If we are to have an authentic aesthetic connection to nature, we must stop treating nature as a grab bag of metaphors. Life may be like a river, but collectively rivers are as different as snowflakes. In the studio, there may be a tree of life or family, and it need be no specific shape or color. But in the outdoors, there is no such thing as a generalized tree. Even within species, there is no template. This one has a curved trunk, that one a split bark, another, a knot of roots at its base. The hallmark of phenomenological observation is specificity. We begin the aesthetic encounter by knowing, and acknowledging, that it is impossible to see everything.

The richness of the aesthetic encounter, where detail is limited only by time and the acuity of our senses, exceeds any imaginal construct we might formulate. Who would have imagined the diving bell spider, hunting her prey under water, a tiny bubble of air protecting her? Who could have conceived of an amethyst geode or a Venus Flytrap? The plein air visual studio is only the most limited way to work in nature. When we lay aside the materials of art and allow our surroundings to become container, material, and oeuvre, the sensuous world reveals itself to us as a nearly unlimited resource for change.

 

Seeing as making

We have an unavoidable aesthetic and imaginal relationship with the experience of world. We perceive things around us, and we do not do so randomly, but with focused attention. The responsive part of that focus has to do with attractors: the way we become aware of the other half of the dialogue with landscape when a particular movement, sound, color or sensation catches our attention. Human beings are notoriously “change blind” when we look at still photos that have slight but obvious differences. Yet the world is not a photograph. Add motion, sound, scent, touch and proprioception to the mix, and humans can notice and respond to amazingly small changes in the environment. Remembering Merleau-Ponty’s writings, the dialogue with the world is not one in which we always lead. We do not always choose, but are also chosen.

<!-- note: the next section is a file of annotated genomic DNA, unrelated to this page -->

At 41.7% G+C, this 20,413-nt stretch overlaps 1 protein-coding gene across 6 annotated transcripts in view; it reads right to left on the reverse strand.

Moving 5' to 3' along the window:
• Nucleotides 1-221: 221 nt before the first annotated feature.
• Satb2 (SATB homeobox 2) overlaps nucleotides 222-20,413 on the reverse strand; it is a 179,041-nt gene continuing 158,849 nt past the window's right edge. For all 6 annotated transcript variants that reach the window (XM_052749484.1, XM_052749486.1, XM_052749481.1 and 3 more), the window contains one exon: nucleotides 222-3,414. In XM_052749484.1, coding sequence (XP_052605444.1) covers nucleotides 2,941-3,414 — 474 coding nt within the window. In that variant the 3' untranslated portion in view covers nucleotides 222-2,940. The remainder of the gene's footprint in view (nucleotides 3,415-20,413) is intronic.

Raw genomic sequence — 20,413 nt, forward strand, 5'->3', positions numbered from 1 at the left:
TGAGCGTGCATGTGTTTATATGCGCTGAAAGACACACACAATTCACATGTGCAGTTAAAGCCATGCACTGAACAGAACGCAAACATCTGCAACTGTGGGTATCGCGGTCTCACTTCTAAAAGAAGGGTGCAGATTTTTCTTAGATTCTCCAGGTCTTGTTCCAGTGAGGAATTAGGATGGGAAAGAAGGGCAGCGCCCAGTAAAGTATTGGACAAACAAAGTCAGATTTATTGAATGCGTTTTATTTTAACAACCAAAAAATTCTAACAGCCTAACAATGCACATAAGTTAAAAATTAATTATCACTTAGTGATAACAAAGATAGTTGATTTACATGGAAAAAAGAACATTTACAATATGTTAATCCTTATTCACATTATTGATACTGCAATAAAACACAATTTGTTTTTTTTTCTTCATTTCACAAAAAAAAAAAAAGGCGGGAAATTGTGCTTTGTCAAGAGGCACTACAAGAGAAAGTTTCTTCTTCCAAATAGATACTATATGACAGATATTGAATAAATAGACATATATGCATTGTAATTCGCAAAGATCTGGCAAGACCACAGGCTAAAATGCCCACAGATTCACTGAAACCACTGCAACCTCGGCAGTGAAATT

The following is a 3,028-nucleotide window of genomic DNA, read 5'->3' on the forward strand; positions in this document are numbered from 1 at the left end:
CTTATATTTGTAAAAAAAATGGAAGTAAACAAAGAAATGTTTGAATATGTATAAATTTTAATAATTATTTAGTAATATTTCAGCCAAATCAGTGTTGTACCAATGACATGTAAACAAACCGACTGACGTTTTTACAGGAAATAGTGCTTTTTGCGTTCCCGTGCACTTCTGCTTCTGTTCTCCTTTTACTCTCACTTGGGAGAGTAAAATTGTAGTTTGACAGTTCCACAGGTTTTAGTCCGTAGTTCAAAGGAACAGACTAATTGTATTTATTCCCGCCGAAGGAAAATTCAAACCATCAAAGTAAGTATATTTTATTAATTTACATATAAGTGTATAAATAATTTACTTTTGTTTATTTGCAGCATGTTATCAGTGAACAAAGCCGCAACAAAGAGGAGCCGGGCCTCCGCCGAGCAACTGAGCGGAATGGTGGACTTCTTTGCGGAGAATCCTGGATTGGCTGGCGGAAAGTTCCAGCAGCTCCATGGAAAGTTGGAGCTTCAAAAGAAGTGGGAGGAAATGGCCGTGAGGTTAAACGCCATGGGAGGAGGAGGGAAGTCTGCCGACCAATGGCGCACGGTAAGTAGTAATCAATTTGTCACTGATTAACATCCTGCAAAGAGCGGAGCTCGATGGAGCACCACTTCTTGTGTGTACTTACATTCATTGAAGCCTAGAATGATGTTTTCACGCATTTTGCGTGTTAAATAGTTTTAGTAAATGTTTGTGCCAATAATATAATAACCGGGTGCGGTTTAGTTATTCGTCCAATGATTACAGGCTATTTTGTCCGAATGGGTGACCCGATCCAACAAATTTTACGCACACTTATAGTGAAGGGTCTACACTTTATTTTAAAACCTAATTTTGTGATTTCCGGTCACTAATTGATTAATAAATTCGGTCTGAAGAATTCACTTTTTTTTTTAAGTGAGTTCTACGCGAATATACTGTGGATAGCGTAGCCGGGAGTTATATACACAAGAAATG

There is a certain dissonant strangeness in the idea that we are chosen by images and occurrences in our experience of world. This concept seems strange because it is in conflict with a pervasive conceptual framework that assumes that we are the authors of our own experience. This, in turn, seems to be allied with the propensity to make experiences meaningful. One artifact of consciousness is a tendency to retrospectively ascribe foresight to responsive action. In other words: having done something, we can usually find a ready explanation for why we did it. But in practice, we do not make a conscious decision to acknowledge the cry of a child, or the buzz of a fly. Things in our world make themselves known to our senses, and through that connection, engage our imagination.